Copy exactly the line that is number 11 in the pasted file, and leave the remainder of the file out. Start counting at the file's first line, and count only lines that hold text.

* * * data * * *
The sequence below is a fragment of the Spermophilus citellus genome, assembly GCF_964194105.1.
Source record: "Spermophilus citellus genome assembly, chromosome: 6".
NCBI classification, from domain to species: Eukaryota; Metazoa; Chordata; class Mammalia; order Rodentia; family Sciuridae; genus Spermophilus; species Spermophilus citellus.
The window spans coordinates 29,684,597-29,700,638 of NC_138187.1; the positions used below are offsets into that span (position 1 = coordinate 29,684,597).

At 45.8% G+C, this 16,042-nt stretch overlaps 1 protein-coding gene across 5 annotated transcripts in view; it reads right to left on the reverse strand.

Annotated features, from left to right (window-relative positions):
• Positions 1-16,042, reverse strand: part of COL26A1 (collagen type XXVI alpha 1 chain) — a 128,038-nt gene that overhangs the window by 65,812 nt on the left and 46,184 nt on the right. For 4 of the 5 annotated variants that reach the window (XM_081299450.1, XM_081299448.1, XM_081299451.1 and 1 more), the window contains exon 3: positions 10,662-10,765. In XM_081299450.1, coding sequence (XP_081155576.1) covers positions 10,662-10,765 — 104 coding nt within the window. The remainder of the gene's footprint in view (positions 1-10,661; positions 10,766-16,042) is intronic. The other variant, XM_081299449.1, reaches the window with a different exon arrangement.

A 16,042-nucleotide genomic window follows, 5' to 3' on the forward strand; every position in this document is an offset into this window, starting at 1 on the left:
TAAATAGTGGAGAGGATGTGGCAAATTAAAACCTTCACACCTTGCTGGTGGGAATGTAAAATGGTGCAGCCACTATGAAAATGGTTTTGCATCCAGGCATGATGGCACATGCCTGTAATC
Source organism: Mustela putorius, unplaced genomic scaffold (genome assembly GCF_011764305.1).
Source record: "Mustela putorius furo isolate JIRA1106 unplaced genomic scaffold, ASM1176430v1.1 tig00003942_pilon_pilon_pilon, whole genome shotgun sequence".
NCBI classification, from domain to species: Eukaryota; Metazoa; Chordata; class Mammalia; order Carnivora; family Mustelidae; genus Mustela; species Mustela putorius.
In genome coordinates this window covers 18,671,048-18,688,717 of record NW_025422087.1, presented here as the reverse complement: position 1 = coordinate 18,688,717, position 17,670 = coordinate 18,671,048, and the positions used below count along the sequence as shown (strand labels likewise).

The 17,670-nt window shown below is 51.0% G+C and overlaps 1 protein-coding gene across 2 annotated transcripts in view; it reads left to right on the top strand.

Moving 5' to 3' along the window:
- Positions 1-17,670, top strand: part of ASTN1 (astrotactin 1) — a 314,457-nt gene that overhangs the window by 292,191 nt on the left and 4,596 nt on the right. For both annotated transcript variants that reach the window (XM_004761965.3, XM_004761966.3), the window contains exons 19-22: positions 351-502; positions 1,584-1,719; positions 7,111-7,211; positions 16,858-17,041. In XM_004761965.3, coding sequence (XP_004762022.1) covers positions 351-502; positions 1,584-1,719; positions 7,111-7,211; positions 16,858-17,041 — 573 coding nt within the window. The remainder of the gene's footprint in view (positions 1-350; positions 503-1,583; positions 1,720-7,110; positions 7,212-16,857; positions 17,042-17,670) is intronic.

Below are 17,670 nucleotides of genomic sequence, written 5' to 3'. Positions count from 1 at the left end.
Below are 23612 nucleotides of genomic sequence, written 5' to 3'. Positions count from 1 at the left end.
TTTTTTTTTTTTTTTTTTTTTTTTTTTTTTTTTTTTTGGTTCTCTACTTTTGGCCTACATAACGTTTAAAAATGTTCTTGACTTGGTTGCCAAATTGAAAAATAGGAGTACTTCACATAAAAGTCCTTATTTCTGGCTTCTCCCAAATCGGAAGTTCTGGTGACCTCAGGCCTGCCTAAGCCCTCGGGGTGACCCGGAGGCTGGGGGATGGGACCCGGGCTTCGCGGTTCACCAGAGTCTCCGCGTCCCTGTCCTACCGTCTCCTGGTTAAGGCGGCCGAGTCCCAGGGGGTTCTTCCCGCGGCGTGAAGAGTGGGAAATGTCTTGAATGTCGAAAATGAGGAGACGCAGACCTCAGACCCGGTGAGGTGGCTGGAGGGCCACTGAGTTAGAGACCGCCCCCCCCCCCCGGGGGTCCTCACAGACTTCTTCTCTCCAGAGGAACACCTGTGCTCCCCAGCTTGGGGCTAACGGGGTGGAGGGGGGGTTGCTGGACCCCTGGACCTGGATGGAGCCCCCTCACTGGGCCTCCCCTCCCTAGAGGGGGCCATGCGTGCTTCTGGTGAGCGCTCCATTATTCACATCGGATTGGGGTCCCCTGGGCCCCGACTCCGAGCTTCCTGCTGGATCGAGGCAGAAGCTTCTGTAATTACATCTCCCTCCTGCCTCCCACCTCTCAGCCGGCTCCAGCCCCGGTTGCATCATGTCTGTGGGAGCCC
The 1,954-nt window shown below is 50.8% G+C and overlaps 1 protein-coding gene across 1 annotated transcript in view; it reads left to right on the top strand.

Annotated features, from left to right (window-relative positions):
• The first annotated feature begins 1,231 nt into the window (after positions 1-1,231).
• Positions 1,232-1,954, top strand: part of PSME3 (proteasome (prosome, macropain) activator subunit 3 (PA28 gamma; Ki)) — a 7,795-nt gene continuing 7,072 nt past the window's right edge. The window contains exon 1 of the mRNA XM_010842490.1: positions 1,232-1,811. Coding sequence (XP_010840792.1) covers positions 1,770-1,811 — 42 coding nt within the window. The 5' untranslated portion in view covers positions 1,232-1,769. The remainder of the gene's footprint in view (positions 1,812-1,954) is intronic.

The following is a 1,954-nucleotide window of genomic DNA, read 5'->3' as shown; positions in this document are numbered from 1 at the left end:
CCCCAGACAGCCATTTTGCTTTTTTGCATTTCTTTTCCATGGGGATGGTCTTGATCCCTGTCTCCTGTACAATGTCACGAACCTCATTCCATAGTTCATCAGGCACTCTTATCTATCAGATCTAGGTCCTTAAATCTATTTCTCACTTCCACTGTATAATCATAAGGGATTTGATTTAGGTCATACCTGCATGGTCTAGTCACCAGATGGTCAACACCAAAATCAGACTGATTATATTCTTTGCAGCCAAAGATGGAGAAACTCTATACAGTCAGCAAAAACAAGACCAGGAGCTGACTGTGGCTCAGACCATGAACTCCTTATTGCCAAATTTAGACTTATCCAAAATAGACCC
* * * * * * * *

Source record: "Mustela putorius furo isolate JIRA1106 unplaced genomic scaffold, ASM1176430v1.1 tig00003942_pilon_pilon_pilon, whole genome shotgun sequence".